British High Commissioner Vicki Treadell discusses the coming referendum on Scottish independence. Photo by Peter McIntosh.
Losing direct access to extensive British embassy facilities
throughout the world would be ''a huge shame and a huge
loss'' for many Scottish people, if Scotland opted for
British High Commissioner Vicki Treadell made that comment
during a public lecture and a question-and-answer session at
Toitu Otago Settlers Museum in Dunedin yesterday.
Outlining the British Government view on Scottish
independence, she acknowledged a planned September 18
referendum on Scotland's links with the UK was drawing
Scottish people then faced a ''fundamental choice'' of
pursuing independence or remaining part of a union with
England and other parts of the UK which had endured more than
She believed Scotland's future was ''safer, more prosperous
and more secure'' within the UK.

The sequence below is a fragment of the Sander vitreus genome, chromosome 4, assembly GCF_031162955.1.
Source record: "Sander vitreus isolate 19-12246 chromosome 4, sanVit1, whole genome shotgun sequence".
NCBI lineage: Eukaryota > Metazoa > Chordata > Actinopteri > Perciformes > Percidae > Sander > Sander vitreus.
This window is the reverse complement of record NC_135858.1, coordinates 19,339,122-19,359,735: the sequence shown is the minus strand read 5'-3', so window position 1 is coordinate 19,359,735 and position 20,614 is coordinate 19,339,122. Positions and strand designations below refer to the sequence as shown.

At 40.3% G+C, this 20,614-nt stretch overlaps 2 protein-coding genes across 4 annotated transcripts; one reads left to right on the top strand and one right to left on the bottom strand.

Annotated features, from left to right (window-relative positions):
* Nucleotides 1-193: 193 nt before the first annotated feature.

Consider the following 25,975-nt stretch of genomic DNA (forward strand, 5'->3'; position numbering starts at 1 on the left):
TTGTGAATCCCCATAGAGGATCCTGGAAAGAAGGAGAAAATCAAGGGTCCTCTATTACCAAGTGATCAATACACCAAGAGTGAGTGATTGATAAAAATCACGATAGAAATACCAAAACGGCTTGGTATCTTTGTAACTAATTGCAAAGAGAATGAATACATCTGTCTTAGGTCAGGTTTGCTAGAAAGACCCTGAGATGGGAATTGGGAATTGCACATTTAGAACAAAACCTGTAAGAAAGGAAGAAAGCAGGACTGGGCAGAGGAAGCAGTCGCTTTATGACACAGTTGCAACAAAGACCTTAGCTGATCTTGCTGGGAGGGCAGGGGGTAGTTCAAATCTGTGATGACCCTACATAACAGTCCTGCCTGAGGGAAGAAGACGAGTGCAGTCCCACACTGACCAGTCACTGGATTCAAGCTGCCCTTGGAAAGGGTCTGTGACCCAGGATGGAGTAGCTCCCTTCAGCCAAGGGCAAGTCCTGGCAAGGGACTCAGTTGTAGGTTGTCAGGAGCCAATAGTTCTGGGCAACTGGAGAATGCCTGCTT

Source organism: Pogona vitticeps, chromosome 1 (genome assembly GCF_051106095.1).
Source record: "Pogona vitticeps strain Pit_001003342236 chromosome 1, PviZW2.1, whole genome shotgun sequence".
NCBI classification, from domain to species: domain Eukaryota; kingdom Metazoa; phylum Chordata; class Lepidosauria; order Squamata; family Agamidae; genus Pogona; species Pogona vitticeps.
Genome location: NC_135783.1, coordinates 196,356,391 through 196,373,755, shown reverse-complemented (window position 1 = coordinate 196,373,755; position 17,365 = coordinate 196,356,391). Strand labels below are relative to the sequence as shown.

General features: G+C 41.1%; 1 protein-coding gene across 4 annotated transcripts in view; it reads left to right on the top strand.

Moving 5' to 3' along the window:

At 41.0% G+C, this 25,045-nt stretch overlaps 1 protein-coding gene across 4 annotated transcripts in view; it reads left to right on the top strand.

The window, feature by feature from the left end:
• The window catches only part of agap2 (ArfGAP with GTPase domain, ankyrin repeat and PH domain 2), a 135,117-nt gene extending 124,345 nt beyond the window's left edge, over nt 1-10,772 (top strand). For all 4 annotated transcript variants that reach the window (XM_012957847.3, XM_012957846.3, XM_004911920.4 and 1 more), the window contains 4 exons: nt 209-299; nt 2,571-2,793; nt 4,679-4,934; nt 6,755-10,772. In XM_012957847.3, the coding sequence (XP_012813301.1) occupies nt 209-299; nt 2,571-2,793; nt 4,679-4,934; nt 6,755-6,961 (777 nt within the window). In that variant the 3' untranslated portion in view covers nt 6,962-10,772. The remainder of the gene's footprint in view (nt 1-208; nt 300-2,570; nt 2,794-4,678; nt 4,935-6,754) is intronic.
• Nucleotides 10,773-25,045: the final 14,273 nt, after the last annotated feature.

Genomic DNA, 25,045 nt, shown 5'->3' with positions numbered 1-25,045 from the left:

Michael Russell, the Secretary for Education in the Scottish
Government, also discussed Scottish independence when he
visited Dunedin on March 25, accompanied by Ms Treadell.
Mr Russell, who is a senior Scottish National Party
politician, said at that stage, in an ODT interview,
he was ''very optimistic'' Scottish people would vote for
Ms Treadell yesterday said she was offering a factual picture
of the potentially adverse implications of Scottish
independence, and there was ''no threat'' in the British
Opinion poll margins in Scotland had tightened, but combining
all poll results suggested a 57% to 43% margin for a ''no''
vote on independence.
The United Kingdom was like a family, and Scotland had long
benefited financially from support by taxpayers elsewhere in
Opting for independence would mean less diplomatic support
for Scottish citizens abroad, and Scotland would also have to
wait for later admission to international bodies such as the
European Union, she said.